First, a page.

[tor-dev] Multi-threading throughout
iang at cs.uwaterloo.ca
Wed Jan 9 13:53:52 UTC 2019
On Wed, Jan 09, 2019 at 08:17:15AM -0500, Ian Goldberg wrote:
> On Wed, Jan 09, 2019 at 08:42:18PM +1100, Todd Hubers wrote:
> > There are early plans to distribute crypto operations across multiple cores
> > [https://trac.torproject.org/projects/tor/ticket/1749], but there might be
> > a better way.
> > (I registered, but I couldn't find a way to annotate the ticket, so I'm
> > emailing for now)
> > The ticket states the reason being to saturate the bandwidth available (by
> > using all the cores as efficiently as possible).
> > I don't understand why a relay needs to have a "main thread". Network
> > traffic arrives as an async operation and can be sent back out
> > asynchronously. So a final strategy shouldn't have a central thread. The
> > main thread might still be needed for startup, runtime adjustment, and
> > system upkeep, but not for the core network-crypto processing; that should
> > never need to touch the main thread.
> > The current proposal speaks about multi-threading crypto operations, let's
> > call that "A) Speed - Speeding up processing of a single cell". Instead, I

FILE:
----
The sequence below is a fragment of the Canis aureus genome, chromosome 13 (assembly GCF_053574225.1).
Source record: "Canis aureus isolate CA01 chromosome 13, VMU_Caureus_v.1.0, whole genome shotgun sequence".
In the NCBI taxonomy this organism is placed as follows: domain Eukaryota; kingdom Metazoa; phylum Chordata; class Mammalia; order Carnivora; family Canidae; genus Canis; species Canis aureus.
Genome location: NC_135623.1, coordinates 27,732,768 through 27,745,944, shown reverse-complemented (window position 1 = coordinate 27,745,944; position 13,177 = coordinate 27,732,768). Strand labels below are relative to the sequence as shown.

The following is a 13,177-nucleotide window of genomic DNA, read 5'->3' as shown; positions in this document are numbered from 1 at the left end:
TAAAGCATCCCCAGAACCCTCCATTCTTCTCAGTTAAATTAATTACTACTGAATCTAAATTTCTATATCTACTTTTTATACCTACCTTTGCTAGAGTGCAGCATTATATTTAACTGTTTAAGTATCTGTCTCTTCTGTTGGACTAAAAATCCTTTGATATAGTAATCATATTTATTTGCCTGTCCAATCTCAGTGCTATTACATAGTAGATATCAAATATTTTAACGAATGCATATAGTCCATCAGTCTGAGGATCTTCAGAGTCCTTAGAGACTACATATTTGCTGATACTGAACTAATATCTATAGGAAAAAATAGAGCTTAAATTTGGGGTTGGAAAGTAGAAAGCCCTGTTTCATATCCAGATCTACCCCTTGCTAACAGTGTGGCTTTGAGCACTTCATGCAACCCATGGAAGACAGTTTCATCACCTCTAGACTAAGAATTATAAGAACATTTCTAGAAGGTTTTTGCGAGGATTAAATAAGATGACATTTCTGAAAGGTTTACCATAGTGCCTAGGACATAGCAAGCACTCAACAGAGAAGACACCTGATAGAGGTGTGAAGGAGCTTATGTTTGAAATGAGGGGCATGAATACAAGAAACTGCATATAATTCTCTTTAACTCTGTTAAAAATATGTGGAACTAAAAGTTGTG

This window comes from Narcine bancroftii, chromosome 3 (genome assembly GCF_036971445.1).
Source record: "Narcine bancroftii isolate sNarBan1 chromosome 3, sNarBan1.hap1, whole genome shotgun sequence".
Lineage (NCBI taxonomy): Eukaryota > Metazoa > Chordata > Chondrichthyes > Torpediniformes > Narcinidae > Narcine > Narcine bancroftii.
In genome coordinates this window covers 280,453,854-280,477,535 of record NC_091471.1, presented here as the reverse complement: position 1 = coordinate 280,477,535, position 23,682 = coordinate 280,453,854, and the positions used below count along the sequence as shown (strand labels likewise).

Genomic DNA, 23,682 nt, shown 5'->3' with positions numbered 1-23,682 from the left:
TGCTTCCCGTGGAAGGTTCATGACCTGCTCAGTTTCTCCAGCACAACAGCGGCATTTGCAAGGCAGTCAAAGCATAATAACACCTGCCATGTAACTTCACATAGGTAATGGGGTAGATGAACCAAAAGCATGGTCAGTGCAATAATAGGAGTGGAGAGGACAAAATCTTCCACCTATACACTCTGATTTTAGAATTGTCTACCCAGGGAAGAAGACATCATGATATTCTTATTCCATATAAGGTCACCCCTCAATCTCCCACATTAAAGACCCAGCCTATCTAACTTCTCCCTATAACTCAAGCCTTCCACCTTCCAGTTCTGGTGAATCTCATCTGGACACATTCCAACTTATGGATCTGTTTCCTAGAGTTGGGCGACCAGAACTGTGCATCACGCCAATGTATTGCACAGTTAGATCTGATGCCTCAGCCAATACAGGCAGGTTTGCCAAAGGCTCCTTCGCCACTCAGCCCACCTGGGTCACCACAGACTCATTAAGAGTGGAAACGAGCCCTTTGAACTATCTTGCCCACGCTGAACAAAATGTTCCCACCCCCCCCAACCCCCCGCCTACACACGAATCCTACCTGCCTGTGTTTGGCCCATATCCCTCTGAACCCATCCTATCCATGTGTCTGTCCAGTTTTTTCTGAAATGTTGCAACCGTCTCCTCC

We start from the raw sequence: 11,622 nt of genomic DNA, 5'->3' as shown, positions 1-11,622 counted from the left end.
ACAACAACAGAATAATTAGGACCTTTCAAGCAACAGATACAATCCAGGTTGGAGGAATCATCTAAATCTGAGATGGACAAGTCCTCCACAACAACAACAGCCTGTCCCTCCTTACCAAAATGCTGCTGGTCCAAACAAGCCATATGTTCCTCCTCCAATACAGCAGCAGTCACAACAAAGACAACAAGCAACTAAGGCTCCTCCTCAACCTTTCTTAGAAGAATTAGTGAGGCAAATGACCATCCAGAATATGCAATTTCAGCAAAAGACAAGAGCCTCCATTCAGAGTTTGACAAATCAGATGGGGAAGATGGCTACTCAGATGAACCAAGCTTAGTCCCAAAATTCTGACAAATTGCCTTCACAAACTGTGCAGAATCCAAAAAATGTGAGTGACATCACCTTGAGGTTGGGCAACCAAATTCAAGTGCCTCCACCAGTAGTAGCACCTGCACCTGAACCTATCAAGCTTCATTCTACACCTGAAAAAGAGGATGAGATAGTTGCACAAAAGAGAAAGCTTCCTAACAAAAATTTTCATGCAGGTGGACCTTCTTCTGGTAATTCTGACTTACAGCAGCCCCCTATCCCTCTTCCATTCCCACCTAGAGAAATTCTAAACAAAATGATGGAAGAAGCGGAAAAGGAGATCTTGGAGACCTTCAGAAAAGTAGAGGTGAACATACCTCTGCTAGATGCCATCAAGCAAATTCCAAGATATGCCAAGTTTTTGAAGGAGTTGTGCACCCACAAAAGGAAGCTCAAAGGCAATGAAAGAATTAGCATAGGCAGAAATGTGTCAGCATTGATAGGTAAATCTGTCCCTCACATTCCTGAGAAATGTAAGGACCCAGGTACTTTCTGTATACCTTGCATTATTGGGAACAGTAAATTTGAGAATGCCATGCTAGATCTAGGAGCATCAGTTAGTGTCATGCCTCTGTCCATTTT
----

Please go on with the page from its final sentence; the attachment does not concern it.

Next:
> > propose "B) Concurrency - Restructuring so multiple cells can be processed
> > concurrently".
> > A cell of data should arrive via IO-Completion thread on a random CPU core,
> > have crypto transformation applied on the same one core, then be dispatched
> > onward out via the network. This seems to be quite a simple approach where
> > I would think crypto code can remain the same "single-threaded"
> > implementation.
> > Approach [A] will have diminishing returns as the number of cores
> > increases. You can only break up a cell unit of work so much until you're
> > encrypting one byte per cpu core. However, with approach [B], if you have
> > millions of CPU cores (as an extreme) you can be processing millions of
> > cells concurrently. Therefore, I believe approach [B] would be more
> > scalable.
> > What do you think?
> You'll have troubles if cells *on the same circuit* try to be processed
> in parallel on different cores, at least with the current circuit-level
> crypto. But, once circuits are established, handing each circuit to a
> different thread/core (or more clever worker structure) is something
> that I think at least boradly makes sense, and indeed I have been
> proposing to have my students work on.
(Of course, this only is even relevant for the very highest-bandwidth
nodes; my own node, for example, running on 5-year-old hardware with no
special configuration, was pushing 400 Mbps last month, with one core
at 80%, one at 11%, one at 6%, and the rest trivially small.)
Professor and University Research Chair
Cheriton School of Computer Science
University of Waterloo
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